An excerpt from Figurn
Froyim Kaganovski (1893–1958) had his first story published when he was sixteen years old. He spent his early career among the Yiddish literary circles in Warsaw and Odessa, primarily writing serialized stories for Yiddish newspapers. Kaganovski was one of the most popular Yiddish writers of his time, and his short stories were praised for their character shaping, romantic motifs, and subtle humor. Kaganovski was also one of the first Yiddish writers to focus on the city rather than the shtetl.
Along the narrow Jewish street, it is easy to miss the small shop with the sign outside showing a picture of an alarm clock that looks like the wheel of a baby carriage. In the window, a few old-fashioned watches are on display… and inside, in the small, dimly lit shop, sits a young man by a table; a large, fair, childish head, with straight blond hair peeking out below the shoved-back skullcap.
His pale, lowered eyes wander. His face is veiled in thin, fragile skin and his lips, above the short blond beard, are small and rosy, like those of a girl.
On the table, where he works on the watches, an old, thick seyfer—a holy book—is always open, and more than once, upon entering the store, he could be found intensely bent over the book, eyes closed, humming a tune or prayer from the learned pages.
In the Jewish neighborhood, he is known as thekhokhem—the wise man. People who do business on the street will often stick their heads in his doorway and respectfully ask the time. The young man answers cheerfully, and they all wish that their own children were more like him. Often, when a peddler woman has made an especially good sale, she might pick out the best orange, apple, or pear and with a shy, blushing face, open his door and say, “Take this to refresh yourself… you deserve it… we’ll work it out later.”
The watchmaker runs after her with a coin in his white, delicate hand. “Woman, take the money…”
The woman runs off with a happy smile and shouts into the street, “From such as you, I do not take money…”
* * *
Where the khokhem goes after he closes the store is unknown. No one knows where he lives; they only know that after he closes his store, he wanders down the street. All the fine people of the neighborhood greet him with a cordial “Good evening.”
And should two Jews argue about a business matter, one will inevitably say, “Here comes the khokhem. Let’s ask him!”
The khokhem listens, offers a few words as if chanting from the learned book, and, smiling faintly, disappears with soft, quiet steps.
The thieves of the district often come into thekhokhem’s store, suggesting a deal. “So, tell us, khokhem, are you interested in a bargain?” They wink at him with their pushed-back hats and pull out from their sleeves magnificent, sparkling items.
The khokhem smiles, looking at them with his pale, lowered eyes. “Sit down, Jews… Yidn—”
“We have no time. Are you buying?”
“What do you mean? Do I look like a businessman? You can see that I am a poor tradesman, and how can I buy these, since I do not know—God forbid—whether they are kosher?”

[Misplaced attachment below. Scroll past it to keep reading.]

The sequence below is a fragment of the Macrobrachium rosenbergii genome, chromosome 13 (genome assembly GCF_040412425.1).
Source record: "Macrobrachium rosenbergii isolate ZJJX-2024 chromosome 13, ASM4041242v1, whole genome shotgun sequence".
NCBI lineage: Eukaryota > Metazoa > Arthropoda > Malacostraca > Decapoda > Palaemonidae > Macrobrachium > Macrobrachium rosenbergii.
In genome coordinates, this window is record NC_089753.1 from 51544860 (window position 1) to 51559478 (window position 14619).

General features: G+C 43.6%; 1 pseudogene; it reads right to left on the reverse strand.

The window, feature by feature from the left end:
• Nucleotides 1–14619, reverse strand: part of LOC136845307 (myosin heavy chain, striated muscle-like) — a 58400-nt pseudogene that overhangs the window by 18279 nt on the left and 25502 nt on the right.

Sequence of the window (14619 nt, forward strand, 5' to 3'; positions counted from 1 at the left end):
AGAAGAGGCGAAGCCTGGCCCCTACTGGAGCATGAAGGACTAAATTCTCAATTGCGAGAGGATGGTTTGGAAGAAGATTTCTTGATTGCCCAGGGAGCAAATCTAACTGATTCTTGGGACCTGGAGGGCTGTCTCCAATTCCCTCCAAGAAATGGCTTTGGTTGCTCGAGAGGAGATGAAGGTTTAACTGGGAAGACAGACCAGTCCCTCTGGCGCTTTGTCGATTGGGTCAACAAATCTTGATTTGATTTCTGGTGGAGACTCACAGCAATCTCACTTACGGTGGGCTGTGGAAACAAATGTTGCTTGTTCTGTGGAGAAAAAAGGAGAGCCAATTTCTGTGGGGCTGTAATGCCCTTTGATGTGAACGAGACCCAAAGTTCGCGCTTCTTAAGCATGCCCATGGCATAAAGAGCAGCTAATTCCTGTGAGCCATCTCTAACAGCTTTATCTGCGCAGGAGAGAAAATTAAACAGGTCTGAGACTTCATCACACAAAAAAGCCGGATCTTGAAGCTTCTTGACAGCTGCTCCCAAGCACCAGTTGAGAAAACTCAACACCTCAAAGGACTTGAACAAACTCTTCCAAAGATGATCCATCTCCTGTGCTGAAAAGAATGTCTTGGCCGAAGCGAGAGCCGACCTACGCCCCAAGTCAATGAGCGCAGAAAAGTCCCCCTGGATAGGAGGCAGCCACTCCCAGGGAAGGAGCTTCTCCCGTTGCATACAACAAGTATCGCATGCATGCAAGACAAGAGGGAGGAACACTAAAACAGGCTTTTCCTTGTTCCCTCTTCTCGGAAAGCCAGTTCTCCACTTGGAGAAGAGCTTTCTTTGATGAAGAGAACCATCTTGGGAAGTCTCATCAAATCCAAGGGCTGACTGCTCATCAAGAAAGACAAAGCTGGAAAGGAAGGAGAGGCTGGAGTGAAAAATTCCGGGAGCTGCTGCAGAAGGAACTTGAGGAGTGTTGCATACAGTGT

The young ones look him over. “Look at thekhokhem! What does he want… is it ‘kosher’? What is this, meat?”
And they whisper in his ear, “They’re from a gentile, a goy…”
The khokhem blinks his eyes and begins to understand. “Oy, woe unto me, Yidn, now I begin to understand…”
The young people laugh and leave the shop. They like the khokhem’s whimsical humor. “Did you hear thekhokhem’s words? A good brother, the khokhem…”
Always, after such a visit from the thieves—in which they hope to make him a “fence” (receiver of stolen goods)—the khokhem remains sitting for a long time, absently holding the watch pliers in his hand, quietly pleading with God for these Jews, who play with fire and who could—God forbid—end up in Gentile (goyish) hands, and he shudders with deep pity for them. His silent heart cries out, “God forbid, God forbid, they could even be put to death… lose their lives…”
He often looks out onto the street from the small window in his shop. He sees the people strolling past. After all these years, he recognizes most of the residents. He knows children who have already become grown-ups; for example, the little girl, Feigele, from across the street, the porter’s daughter, who used to visit him when she was a child. She loved to stare at him as he wound up the watches. She especially loved when he would hold up a ticking watch to her ear. And this reminded him of the way in which he held back her thick, heavy red hair from her ear. So many years ago! Afterward, as he saw her again over the years, he wondered at how quickly she grew. In the last few years, when he sees her through the window, he can’t understand his feeling of shame as he looks at her. And on the street they do not greet one another. He would, however, like to look once more upon her thick, heavy red hair. A while back, she even came into the shop to have a watch repaired. With her came a tall, young man, and he, the khokhem, felt his heart grow heavy.
The whole evening, while at the study house, his attention was constantly distracted by an inner twinge, at how grown-up Feigele had become, and how distant.